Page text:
I have always been uncomfortable marketing my self-defense courses. Let’s face it, I am selling a skill that people, even for those who walk through life denying violence exists or oblivious to the possibility, may never need to use. Statistically, according to FBI crime numbers, odds are pretty good that as long as you are a law-abiding citizen and don’t hang out in bad places with bad people, you are reasonably unlikely to be a victim of a violent crime.
My point, and why I am not very good at this marketing stuff, is that I tell people that they could just bury their heads in the sand and chances are they may make it out OK. I don’t like using incidents in the news as a catalyst to promote a course. It seems like I am capitalizing on a tragedy or using fear mongering for promotion.
It seems, however, that each time an incident hits the news, I get a new group of emails from folks wanting a self-defense course designed for their field. I spoke with someone the other day who pointed out that she and her friends decided they needed a course in light of the recent murder of an El Dorado Hills woman. In early January a woman was shot when a bad guy tried to carjack her.
In another conversation with a real estate professional I was told, “With what just happened in Elk Grove, people feel like they want to know more to protect themselves.” In early January, an agent was kidnapped, handcuffed and held at gunpoint. She was unharmed and the bad guy was later arrested.
Even mentioning these stories feels like I am trying to capitalize on them.
The truth is, I think the world is a pretty safe place. I think we can avoid most of the danger by accepting that it is possible and paying attention to indicators that tell us danger may be afoot.
More importantly than preparing what to do when we are attacked, is preparing and learning how not to get attacked in the first place. Statistically, this will usually be enough. But, like my coach, Tony Blauer said, statistics are irrelevant unless you are the one percent. Then they mean everything.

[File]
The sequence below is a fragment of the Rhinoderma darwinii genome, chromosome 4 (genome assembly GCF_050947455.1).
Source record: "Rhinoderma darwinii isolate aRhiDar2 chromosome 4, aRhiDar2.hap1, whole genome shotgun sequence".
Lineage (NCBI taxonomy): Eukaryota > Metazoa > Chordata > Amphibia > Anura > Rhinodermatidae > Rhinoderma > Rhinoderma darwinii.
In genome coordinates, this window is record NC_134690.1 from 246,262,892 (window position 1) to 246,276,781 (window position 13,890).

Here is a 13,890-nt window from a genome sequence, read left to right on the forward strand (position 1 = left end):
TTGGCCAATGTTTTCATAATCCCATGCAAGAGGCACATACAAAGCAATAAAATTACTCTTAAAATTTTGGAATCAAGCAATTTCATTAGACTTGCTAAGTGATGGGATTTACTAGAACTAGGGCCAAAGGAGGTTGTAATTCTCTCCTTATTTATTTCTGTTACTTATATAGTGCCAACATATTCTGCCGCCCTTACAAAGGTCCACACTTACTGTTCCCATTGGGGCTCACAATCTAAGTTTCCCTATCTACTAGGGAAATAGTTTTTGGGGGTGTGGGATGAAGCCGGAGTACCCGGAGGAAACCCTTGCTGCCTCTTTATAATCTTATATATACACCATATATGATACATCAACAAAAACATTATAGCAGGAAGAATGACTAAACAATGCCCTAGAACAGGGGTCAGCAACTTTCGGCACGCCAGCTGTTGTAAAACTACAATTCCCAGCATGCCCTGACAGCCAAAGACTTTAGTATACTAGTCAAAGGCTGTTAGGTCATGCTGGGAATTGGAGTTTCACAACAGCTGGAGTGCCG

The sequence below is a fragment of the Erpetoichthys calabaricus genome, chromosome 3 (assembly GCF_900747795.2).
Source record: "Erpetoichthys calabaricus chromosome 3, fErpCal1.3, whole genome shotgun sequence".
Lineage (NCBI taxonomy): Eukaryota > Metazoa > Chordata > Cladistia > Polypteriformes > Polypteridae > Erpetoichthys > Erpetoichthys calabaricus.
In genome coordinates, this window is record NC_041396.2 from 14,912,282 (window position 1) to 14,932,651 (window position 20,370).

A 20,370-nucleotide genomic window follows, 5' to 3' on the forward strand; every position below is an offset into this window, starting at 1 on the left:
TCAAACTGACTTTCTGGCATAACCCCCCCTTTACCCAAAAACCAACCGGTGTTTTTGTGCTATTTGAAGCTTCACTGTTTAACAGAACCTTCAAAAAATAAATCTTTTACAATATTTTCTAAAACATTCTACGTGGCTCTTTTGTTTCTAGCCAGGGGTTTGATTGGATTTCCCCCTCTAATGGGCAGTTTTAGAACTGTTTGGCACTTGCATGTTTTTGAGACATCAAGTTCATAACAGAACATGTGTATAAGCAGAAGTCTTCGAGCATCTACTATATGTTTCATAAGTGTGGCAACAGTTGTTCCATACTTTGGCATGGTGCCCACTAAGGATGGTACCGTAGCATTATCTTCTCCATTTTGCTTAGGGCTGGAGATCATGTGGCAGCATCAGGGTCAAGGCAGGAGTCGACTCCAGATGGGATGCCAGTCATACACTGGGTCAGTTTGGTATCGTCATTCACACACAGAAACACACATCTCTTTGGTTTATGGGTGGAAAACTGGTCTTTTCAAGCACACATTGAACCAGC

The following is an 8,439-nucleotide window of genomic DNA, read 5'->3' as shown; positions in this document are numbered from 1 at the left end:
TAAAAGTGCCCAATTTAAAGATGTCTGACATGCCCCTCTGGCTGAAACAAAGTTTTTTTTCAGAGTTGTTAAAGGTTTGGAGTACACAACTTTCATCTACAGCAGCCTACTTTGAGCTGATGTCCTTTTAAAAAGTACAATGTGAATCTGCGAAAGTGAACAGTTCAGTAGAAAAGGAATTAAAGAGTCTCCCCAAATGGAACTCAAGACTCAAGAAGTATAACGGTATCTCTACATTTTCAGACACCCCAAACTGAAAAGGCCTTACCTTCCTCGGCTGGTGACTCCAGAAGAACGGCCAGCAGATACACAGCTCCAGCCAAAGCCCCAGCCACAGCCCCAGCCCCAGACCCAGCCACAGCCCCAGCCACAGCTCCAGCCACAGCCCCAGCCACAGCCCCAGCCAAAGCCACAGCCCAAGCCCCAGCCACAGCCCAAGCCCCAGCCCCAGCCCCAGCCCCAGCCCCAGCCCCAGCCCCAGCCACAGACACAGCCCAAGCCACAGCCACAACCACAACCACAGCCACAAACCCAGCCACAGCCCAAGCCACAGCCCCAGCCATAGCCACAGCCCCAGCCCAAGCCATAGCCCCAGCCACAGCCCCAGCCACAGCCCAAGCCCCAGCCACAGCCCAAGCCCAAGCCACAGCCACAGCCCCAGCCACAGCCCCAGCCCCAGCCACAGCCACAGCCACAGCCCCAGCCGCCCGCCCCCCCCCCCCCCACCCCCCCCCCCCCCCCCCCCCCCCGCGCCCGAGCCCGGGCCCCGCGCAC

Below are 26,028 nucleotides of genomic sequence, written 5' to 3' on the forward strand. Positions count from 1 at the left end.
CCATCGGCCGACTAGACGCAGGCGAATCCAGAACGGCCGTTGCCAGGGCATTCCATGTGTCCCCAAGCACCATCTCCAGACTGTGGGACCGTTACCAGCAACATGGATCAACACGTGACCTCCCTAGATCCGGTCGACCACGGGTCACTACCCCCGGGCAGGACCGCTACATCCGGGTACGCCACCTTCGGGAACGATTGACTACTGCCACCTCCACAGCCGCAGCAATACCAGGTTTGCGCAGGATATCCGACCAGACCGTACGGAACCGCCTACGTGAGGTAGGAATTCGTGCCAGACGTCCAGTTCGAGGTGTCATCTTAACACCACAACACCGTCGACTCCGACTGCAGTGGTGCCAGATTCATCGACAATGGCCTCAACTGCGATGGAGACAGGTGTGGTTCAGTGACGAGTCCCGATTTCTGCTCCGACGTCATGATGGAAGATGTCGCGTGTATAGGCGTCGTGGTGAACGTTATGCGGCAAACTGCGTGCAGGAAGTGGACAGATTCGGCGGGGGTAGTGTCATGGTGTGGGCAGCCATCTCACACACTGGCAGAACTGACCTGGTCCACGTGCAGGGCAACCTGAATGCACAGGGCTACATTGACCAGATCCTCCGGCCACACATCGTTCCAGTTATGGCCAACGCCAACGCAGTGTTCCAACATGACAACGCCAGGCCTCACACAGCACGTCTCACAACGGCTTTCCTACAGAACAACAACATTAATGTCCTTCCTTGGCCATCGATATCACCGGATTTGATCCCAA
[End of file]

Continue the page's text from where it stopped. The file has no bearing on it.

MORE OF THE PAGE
I don’t know enough about the details of each scenario to say anything that could have changed the outcomes or if they were changeable at all. What little I do know, it sounds like the murder victim did what I would suggest and ran away. The coward got a lucky shot.
Rory Miller, an expert on violence and self defense, wrote in his book, “The very essence of self-defense is a very thin list of things that will get you out alive when you are already screwed.”
While I get his point and understand what he is saying, I’d like to tweak it a bit: The very essence of self-defense is a much larger list of things MAY get you out safely before you are screwed.”
That is what real self-defense is about, managing your fears and making the best choices you can for your life and safety. It is about balance.
So here is the point. You don’t need a self-defense class because the world is getting more dangerous. You don’t need one because of what you read in the paper or heard on the news. You don’t need one to learn how to win a fight.
You need one to learn how to NOT have a fight.
You need one because you recognize there is danger in the world but you don’t want to be controlled by your fear of it.
I recently watched a cool Ted Talk by an astronaut named Chris Hadfield He was talking about fear vs. danger. After awesome stories of space exploration, he came around to his point about fear. It was only after learning how to manage his fears and work within them that he was able to see the world from a beautiful and amazing place ... literally. You should too.